This isn’t an easy post to write, but I wanted to write it to own my racism, the role I’ve played in racist fundraising, and the work we need to do as a sector. If you like this blog, I hope you’ll join me at the Evolve Conference. This conference, run with one of the co-founders of Community-Centric Fundraising, looks at how we evolve past traditional, racist fundraising practices.
A couple of weeks ago, I went to a screening of ‘Deconstructing Karen’ – a radically honest documentary that inspires you to confront your own racism.
If you’re anything like me, the first time you read that sentence, you will brush it off. You’ll think you don’t have any racism to confront. After all, you work in the charity sector – and you’re working for the good of all people and all races.
That was definitely how I felt at the start of my anti-racism journey.
Deconstructing Karen did what the title implies, and really helped me deconstruct that view. As a white man living in a racist society, I have benefitted from racism my whole life. I have layers of privilege that I may never fully understand.
For example, where I consider myself to be ‘confident’, I willingly look past the fact that society has taught me it is my role as a white man to be confident. Women and people of colour are not taught that. They are taught to be helpful, to be grateful, and to stay out of the way.
And these roles we are taught to play are taught to us so that we don’t question, challenge, or change the system of white supremacy. Deconstructing Karen focuses on the role of white women, and how they are taught to be ‘nice’.
And of course, while this niceness applies to white women, it also applies heavily to all fundraisers.
Regina and Saira go onto show how ‘niceness’ leads to upholding a racist society. We’re nice, so we don’t speak out against what we see as ‘small’ issues. We’re nice, so we don’t consider the harm our actions could be having. We’re nice, so we reject the idea we could be racist ourselves – we take it as a personal attack of character, rather than seeing how much the system has benefitted us.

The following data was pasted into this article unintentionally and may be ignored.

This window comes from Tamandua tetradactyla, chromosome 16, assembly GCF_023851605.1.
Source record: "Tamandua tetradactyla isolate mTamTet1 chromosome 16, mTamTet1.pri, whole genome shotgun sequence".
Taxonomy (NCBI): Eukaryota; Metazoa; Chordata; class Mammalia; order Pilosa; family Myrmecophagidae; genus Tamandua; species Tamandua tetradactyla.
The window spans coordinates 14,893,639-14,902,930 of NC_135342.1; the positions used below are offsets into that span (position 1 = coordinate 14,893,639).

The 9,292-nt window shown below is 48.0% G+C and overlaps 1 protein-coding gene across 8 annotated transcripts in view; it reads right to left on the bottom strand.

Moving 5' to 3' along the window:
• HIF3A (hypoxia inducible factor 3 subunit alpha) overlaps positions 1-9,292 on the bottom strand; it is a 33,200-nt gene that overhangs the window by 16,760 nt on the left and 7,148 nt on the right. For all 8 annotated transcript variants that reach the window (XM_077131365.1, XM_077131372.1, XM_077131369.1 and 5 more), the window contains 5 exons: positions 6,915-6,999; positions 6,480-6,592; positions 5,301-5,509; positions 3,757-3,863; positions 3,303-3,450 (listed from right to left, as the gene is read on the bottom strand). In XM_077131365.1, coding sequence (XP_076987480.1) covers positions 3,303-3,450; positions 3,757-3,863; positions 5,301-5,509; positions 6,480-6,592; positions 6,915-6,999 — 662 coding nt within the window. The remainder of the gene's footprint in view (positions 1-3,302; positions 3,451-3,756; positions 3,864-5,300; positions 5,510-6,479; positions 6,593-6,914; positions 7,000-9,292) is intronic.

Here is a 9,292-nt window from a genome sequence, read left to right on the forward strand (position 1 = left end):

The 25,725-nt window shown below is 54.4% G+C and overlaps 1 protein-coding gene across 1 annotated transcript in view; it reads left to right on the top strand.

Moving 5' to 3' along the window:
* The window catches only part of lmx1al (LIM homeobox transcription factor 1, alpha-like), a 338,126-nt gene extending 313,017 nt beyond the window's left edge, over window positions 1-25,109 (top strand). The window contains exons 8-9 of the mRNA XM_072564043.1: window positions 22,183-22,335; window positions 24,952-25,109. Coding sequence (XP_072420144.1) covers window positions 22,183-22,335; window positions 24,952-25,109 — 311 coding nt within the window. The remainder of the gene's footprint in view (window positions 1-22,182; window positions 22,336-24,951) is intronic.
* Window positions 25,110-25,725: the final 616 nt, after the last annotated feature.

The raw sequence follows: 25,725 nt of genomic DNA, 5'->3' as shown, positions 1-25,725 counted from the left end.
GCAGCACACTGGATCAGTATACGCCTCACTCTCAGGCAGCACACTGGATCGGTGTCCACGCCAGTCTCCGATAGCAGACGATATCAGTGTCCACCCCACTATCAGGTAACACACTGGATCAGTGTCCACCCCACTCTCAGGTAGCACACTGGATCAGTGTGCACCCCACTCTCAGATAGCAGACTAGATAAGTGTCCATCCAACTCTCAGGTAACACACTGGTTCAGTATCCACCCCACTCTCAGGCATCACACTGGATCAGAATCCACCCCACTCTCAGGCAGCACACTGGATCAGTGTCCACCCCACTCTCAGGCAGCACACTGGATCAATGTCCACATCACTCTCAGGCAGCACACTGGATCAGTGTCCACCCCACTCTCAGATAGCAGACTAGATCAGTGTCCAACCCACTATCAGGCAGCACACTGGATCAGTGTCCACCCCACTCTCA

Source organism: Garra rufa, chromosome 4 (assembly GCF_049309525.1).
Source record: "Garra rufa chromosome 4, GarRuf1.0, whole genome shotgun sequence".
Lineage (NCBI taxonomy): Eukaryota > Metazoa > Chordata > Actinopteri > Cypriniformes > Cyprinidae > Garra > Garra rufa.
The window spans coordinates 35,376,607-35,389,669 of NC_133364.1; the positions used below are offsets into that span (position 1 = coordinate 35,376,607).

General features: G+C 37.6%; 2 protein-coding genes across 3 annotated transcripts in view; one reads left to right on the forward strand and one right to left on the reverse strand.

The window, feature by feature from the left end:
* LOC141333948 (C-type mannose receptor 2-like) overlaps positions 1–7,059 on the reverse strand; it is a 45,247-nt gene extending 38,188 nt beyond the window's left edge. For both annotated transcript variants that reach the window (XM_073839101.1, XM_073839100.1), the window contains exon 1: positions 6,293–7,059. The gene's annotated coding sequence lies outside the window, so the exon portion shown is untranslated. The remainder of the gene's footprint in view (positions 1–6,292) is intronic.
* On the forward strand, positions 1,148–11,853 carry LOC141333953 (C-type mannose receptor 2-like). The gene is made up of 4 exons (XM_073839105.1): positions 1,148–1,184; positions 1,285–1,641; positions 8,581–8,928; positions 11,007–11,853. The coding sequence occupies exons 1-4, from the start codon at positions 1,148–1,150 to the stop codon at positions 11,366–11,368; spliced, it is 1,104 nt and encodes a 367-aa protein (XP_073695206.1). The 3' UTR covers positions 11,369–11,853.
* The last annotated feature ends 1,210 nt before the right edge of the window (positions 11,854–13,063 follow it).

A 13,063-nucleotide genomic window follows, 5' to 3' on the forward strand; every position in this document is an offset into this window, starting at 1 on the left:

Because we see ourselves as nice, we prioritise our comfort and don’t engage with ideas that threaten our view of ourselves.
Many fundraising practices are rooted in pandering to wealthy, mostly white, donors. They foster a sense of an ‘us’ with power (the donors) and a ‘them’ that need help (the service user).
This means the very act of charity that should be uniting us is actually dividing us further.
I say this as a fundraiser who has been complicit in racism for years. I have… told stories from refugee camps without considering how I would feel if that were my story being shared for material gain. I’ve defended a degree being a ‘desirable’ criteria for a job without considering how that makes people who couldn’t access university feel. I’ve built partnerships with companies that are engaging in bad behaviour, justifying that it wasn’t relevant to that cause.
Deconstructing Karen held a mirror up and showed me something I’ve suspected for years – and gave me the language I needed to start making change.
So what does anti-racist fundraising look like?
I don’t know, but I do know the answer lies in prioritising community over individual. If you're a virtual conference fan, check out BAME online. Or if you're in-person conference fan, check out Evolve.